Thursday, December 7, 2023
Apple Vision ProPatents

Apple patent involves a wrist device that could potentially be used with the Vision Pro

This image is a side view of an illustrative hinged wearable device with rigid rib members that is being worn on a user's wrist.

Apple has been granted a patent (number US 11762429 B1) for “hinged wearable electronic devices.” It involves straps for an Apple Watch, the upcoming Vision Pro, and ring device, but also for some type of wrist device.

I’m guessing here, but the wrist gadget seems to be an input/output device for the Vision Pro. The US$3,499 “Spatial Computer” will, according to Apple, be available in “early” 2024. However, it will, apparently, only be available in limited quantities at first. 

About the patent filing

In the patent filing, Apple says electronic devices may have components such as straps. However, in some situations, straps may be insufficiently durable, may not be visually appealing, or may be insufficiently adjustable to provide a user with desired functionality, according to the tech giant.

Apple wants to change this. But it’s the wrist device images in the patent data that are particularly interesting. 

Summary of the patent filing

Here’s Apple’s abstract of the patent filing: “An electronic device may have rigid members such as links in a strap that are joined by rotating joints. The joints may include friction hinges. In a head mounted device, straps may be folded for storage within an interior region in the housing of the head mounted device. A strap coupled to a wristwatch may have portions that fold to hide components mounted on the strap.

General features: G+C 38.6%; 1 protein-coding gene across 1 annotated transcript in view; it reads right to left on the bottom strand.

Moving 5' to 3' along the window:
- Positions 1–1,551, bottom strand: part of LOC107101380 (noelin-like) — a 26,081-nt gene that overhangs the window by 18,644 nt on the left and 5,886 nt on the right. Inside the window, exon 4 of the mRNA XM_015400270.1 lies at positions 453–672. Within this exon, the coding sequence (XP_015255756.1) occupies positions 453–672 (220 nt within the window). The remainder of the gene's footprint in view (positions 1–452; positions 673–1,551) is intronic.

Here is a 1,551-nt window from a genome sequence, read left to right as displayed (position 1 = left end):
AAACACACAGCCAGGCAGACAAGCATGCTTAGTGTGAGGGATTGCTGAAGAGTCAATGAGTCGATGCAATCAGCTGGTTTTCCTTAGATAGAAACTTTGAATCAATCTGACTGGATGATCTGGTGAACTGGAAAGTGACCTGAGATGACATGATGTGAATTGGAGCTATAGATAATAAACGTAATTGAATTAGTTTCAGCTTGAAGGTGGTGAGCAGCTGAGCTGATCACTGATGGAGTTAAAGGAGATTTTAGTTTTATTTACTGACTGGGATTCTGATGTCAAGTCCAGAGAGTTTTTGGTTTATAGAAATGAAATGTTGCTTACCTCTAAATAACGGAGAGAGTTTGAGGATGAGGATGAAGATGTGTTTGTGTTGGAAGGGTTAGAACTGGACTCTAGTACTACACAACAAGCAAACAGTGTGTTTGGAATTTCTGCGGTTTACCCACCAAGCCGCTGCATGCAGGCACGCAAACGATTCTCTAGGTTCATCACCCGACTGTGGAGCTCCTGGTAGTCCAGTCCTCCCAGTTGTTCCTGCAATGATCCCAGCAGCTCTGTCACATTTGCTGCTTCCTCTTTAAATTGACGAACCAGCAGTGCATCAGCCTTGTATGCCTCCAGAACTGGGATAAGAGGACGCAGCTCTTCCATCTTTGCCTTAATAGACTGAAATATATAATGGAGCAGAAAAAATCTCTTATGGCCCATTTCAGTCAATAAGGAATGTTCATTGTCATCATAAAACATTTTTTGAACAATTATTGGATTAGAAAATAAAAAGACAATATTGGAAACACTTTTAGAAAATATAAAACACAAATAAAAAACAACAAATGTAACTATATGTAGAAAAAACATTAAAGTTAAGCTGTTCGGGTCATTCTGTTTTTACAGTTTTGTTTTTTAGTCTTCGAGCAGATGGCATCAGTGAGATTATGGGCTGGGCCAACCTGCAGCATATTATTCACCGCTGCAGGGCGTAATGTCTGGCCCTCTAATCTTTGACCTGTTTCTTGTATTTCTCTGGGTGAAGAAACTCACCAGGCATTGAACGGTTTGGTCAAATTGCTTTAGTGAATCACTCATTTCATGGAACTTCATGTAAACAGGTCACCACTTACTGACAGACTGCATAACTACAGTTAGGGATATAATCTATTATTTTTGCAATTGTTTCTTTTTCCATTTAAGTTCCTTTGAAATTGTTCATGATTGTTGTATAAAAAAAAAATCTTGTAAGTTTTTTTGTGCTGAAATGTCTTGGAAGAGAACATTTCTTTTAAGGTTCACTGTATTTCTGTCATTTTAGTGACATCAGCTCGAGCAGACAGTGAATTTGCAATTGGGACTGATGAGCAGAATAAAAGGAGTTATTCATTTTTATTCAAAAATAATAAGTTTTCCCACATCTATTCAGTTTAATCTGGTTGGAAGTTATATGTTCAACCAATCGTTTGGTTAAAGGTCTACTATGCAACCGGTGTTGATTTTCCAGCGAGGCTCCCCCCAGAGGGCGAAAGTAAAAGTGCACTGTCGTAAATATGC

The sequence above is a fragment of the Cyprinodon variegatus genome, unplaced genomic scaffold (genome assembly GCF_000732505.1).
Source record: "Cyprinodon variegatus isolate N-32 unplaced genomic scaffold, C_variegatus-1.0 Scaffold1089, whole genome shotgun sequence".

“A strap with two parallel strap portions may be configured to serve as a support for a cellular telephone or other device with a display. A strap can also be configured to tilt a display that is coupled to the strap to a desired viewing angle relative to a user’s wrist. An electronic device may have multiple support structures that are joined by a friction hinge. The support structures may be used to clamp the device on a user’s finger.”

Dennis Sellers
the authorDennis Sellers
Dennis Sellers is the editor/publisher of Apple World Today. He’s been an “Apple journalist” since 1995 (starting with the first big Apple news site, MacCentral). He loves to read, run, play sports, and watch movies.